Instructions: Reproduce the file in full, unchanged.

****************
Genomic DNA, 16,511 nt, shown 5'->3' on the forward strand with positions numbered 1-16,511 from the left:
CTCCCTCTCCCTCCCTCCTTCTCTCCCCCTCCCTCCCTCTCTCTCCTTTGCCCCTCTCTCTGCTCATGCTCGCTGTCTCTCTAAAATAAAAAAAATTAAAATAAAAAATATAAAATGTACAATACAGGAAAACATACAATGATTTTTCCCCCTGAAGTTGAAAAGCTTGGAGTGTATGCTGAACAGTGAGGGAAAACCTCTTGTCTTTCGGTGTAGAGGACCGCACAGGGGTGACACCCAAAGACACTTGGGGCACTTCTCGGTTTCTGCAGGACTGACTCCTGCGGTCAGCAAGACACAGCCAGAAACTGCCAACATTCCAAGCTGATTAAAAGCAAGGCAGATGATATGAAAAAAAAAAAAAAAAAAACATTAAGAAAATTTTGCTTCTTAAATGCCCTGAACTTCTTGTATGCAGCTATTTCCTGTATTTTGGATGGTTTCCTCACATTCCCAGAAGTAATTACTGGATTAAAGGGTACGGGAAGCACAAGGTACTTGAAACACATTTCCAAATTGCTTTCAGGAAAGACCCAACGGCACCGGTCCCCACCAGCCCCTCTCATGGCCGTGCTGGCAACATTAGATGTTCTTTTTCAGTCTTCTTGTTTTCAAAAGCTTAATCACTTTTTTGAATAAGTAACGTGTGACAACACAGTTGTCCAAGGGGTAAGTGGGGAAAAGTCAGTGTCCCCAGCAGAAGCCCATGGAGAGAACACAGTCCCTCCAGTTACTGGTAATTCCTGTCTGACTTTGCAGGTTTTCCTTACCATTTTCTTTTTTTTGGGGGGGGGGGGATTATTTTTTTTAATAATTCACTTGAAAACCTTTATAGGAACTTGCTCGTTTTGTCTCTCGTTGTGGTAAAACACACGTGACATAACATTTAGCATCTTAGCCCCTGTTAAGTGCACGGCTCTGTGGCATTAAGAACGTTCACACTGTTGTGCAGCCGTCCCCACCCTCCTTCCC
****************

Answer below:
Genomic DNA, 16,511 nt, shown 5'->3' on the forward strand with positions numbered 1-16,511 from the left:
CTCCCTCTCCCTCCCTCCTTCTCTCCCCCTCCCTCCCTCTCTCTCCTTTGCCCCTCTCTCTGCTCATGCTCGCTGTCTCTCTAAAATAAAAAAAATTAAAATAAAAAATATAAAATGTACAATACAGGAAAACATACAATGATTTTTCCCCCTGAAGTTGAAAAGCTTGGAGTGTATGCTGAACAGTGAGGGAAAACCTCTTGTCTTTCGGTGTAGAGGACCGCACAGGGGTGACACCCAAAGACACTTGGGGCACTTCTCGGTTTCTGCAGGACTGACTCCTGCGGTCAGCAAGACACAGCCAGAAACTGCCAACATTCCAAGCTGATTAAAAGCAAGGCAGATGATATGAAAAAAAAAAAAAAAAAAACATTAAGAAAATTTTGCTTCTTAAATGCCCTGAACTTCTTGTATGCAGCTATTTCCTGTATTTTGGATGGTTTCCTCACATTCCCAGAAGTAATTACTGGATTAAAGGGTACGGGAAGCACAAGGTACTTGAAACACATTTCCAAATTGCTTTCAGGAAAGACCCAACGGCACCGGTCCCCACCAGCCCCTCTCATGGCCGTGCTGGCAACATTAGATGTTCTTTTTCAGTCTTCTTGTTTTCAAAAGCTTAATCACTTTTTTGAATAAGTAACGTGTGACAACACAGTTGTCCAAGGGGTAAGTGGGGAAAAGTCAGTGTCCCCAGCAGAAGCCCATGGAGAGAACACAGTCCCTCCAGTTACTGGTAATTCCTGTCTGACTTTGCAGGTTTTCCTTACCATTTTCTTTTTTTTGGGGGGGGGGGGATTATTTTTTTTAATAATTCACTTGAAAACCTTTATAGGAACTTGCTCGTTTTGTCTCTCGTTGTGGTAAAACACACGTGACATAACATTTAGCATCTTAGCCCCTGTTAAGTGCACGGCTCTGTGGCATTAAGAACGTTCACACTGTTGTGCAGCCGTCCCCACCCTCCTTCCC